June is the month when we recognize the many students who have spent 13 years studying to prepare for college or work. Many students have sent in their applications and made the decision for the college of their choice. Many do not know what they really want for a career, but some work in the summers before graduation at what they think they want. If they do not enjoy it, they work at another job and find one to study. When parents have money, some students stay in college for years, to avoid working in the real world.
When asked about their college days, the stories are varied. I knew of one student's experience that was really very different. The student had high ranks, but during the Depression money was scarce.
Mary E. Taylor was an excellent teacher and principal of the nine grades in the “Brick Building,” as it was called before they named it for her.
She told her pupil, “Don't let anyone talk you into those business courses; take a college course.”
The student explained that she would love to become a teacher but knew there would be no money available.
Miss Taylor emphatically said, “Take the college course anyway, you could learn the other “stuff,” if you needed it.”
She did, because for 13 years she always obeyed Miss Taylor.
When she graduated, there were no scholarships for girls except for $20 given by two local businessmen. The job she found was in an office, and she did take correspondence courses, practice books and stayed at her job for many years.
When she retired and had saved money for books, etc, she drove to Thomaston two days a week to attend the University of Maine Community College.
She was a little apprehensive about the students, who might wonder if she were their grandmother, or maybe a professor with her white hair.
Two students were right behind her when taking the placement tests, and she heard them talking. “I am petrified, as I have been out of school a whole year!” The other replied, ”What do you think I feel like? I have been out seven years.”
The white-haired student turned around and said, “I've been out more than 50 years.”
They were stunned and began asking questions like: “Are you really going to take it? Did you study for it? Aren't you frightened?” She calmly replied: “Yes, No and No.” “They only have to find out how you stand, to know where you should begin.” Soon it was over and everything was fine.
The white-haired student quietly took any seat in the classes and did not try to actively make friends.
She just smiled and soon they were talking to her. It was in a communication class, that broke the ice. One had to sit in the middle of a room and express things you should not say in conversation. Of course, no one wanted to be first, but with age comes confidence.
So “grandma” volunteered.
She showed up that day wearing a skirt made of neckties, sewed together, and with a fake rose between her teeth. She started by saying to a good-looking young student: “Well, I have been waiting for you to ask me out to dinner, but those pretty girls surround you all the time. Are we ever going to have a date?”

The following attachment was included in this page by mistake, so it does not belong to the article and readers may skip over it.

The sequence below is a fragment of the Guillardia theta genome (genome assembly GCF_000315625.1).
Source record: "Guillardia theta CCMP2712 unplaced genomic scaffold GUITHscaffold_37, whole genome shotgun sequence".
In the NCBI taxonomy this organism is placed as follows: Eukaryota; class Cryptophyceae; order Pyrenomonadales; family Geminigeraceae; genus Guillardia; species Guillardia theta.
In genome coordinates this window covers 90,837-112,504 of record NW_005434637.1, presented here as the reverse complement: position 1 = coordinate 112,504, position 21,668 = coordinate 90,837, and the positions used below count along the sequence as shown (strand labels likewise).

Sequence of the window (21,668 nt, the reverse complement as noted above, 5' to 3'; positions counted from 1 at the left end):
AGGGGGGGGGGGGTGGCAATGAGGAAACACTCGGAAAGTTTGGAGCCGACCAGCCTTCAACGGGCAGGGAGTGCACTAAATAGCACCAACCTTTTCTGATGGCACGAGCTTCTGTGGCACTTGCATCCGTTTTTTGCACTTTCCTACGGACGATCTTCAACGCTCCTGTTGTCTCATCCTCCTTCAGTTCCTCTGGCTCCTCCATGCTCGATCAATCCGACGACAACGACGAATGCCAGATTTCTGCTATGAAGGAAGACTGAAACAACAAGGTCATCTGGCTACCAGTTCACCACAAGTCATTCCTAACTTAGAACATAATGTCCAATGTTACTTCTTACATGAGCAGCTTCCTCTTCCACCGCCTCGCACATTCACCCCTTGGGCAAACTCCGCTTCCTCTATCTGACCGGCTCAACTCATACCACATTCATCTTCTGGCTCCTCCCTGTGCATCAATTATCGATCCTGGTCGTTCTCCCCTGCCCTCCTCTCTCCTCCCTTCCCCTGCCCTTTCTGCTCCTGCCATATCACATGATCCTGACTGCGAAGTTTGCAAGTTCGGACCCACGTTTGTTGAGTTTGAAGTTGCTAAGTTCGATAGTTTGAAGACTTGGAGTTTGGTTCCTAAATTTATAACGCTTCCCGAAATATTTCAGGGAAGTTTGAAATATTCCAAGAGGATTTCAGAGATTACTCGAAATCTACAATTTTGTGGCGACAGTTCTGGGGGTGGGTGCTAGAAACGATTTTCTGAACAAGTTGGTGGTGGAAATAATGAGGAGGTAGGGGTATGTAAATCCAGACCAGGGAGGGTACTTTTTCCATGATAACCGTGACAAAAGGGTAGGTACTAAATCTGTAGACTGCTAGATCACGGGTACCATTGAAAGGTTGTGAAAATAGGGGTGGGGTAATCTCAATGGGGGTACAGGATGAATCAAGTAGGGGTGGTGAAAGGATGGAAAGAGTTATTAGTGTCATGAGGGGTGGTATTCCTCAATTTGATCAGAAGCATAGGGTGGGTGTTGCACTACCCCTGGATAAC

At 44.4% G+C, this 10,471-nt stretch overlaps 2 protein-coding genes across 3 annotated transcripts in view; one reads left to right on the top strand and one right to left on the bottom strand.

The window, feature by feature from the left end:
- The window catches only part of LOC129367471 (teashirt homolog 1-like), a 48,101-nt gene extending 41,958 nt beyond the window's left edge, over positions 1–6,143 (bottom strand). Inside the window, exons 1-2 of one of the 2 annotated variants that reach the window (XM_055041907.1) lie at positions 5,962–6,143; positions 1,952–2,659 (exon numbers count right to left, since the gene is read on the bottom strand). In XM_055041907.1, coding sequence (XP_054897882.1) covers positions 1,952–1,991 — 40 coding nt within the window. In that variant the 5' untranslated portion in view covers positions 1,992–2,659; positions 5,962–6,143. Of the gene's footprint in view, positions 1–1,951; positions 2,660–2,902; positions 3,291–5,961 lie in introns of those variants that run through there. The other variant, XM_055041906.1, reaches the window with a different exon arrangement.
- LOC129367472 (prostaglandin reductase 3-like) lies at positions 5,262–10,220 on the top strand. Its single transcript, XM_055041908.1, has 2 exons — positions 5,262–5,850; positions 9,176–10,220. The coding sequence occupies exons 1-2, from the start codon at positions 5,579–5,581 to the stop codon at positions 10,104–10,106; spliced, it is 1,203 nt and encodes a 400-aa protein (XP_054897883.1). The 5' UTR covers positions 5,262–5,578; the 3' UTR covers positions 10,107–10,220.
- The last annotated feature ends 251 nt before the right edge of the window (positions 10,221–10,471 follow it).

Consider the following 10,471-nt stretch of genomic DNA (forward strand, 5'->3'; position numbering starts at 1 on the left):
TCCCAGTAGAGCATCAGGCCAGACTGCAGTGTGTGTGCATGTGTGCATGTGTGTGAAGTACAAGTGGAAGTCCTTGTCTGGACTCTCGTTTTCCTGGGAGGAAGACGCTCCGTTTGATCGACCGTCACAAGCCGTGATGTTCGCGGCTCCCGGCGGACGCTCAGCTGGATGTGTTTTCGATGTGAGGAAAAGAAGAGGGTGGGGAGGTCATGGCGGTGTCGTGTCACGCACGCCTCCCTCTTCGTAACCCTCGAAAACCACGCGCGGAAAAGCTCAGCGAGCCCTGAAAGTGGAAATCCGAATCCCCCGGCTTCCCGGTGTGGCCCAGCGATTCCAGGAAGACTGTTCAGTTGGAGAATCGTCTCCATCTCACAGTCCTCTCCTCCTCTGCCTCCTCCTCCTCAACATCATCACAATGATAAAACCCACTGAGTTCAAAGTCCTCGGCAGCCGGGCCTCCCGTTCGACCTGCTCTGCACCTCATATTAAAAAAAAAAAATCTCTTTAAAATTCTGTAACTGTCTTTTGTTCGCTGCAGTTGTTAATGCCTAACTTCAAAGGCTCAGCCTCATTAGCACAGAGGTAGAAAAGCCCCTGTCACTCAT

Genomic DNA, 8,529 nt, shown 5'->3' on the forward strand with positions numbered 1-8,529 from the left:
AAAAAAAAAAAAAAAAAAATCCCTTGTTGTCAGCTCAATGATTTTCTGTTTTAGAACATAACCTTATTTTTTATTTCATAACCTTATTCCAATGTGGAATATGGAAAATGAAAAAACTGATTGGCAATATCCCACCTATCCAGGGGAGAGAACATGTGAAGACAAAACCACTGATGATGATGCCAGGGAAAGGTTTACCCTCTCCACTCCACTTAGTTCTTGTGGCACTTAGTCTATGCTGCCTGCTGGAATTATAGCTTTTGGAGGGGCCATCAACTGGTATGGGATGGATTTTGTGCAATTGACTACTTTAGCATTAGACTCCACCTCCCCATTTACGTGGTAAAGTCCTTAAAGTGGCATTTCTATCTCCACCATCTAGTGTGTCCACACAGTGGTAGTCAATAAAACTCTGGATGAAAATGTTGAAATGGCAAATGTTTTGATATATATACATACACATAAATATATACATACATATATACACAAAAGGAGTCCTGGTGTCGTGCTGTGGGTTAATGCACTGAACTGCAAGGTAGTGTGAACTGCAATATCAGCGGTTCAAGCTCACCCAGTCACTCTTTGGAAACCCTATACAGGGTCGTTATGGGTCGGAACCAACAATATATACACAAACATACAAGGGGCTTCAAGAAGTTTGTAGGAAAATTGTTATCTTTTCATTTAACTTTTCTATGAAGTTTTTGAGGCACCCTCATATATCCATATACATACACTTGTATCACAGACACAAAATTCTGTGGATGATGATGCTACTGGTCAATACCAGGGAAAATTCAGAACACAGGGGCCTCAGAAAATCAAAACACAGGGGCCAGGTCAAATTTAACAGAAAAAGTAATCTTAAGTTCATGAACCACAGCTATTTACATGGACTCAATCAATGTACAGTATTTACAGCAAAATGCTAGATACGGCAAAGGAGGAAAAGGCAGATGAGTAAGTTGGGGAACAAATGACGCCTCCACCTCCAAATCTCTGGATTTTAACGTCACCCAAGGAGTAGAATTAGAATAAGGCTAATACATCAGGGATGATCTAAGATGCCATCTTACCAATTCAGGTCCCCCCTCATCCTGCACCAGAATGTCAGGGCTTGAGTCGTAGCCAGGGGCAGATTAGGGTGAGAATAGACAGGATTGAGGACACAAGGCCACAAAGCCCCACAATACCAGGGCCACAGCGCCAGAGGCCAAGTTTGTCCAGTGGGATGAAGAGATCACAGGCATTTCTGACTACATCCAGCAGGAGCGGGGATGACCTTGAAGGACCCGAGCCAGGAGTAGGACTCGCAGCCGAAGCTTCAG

He was so surprised and polite, he said, “I would be glad to take you to lunch.” She answered, “No! I want a dinner date and go to the movies, and see 'Robo Cop' or something.”
The students believed she was serious. The young man was so flustered he kept saying, “I would take you to lunch.”
After a while the professor said, “You should have been an actress!”
Then they all came to that she was just kidding and saying what shouldn't be said.
All classes after that, students wanted to sit near her and laugh and joke, because she was not the typical “grandma” nor student. She received a letter from the UMA, inviting her to join the Phi Theta Kappa Society, an International Scholastic Order for the two-year college level. She still loves to tell about the learning late in life, but also the great times that she enjoyed.
Some of the classes had professors, while some were done over Television in the classrooms, but it was two-way, like Skype, so many students would sign in and leave the room to go to the computers. In one class only three stayed, but the rank was for the whole class. One day, “grandma” told them to sit and stay, as it was not fair to the others, since the class was ranked as one.
She did not realize the TV was on until the professor said: “That is correct, and if you are taking the class you should stay. Thank you for telling them; you remind me of my Mother!”
They stayed and the whole class received an A for the course.
We know college is needed today, and it is never too late. It might even be fun.
Barbara F. Dyer has lived in Camden all her life, so far.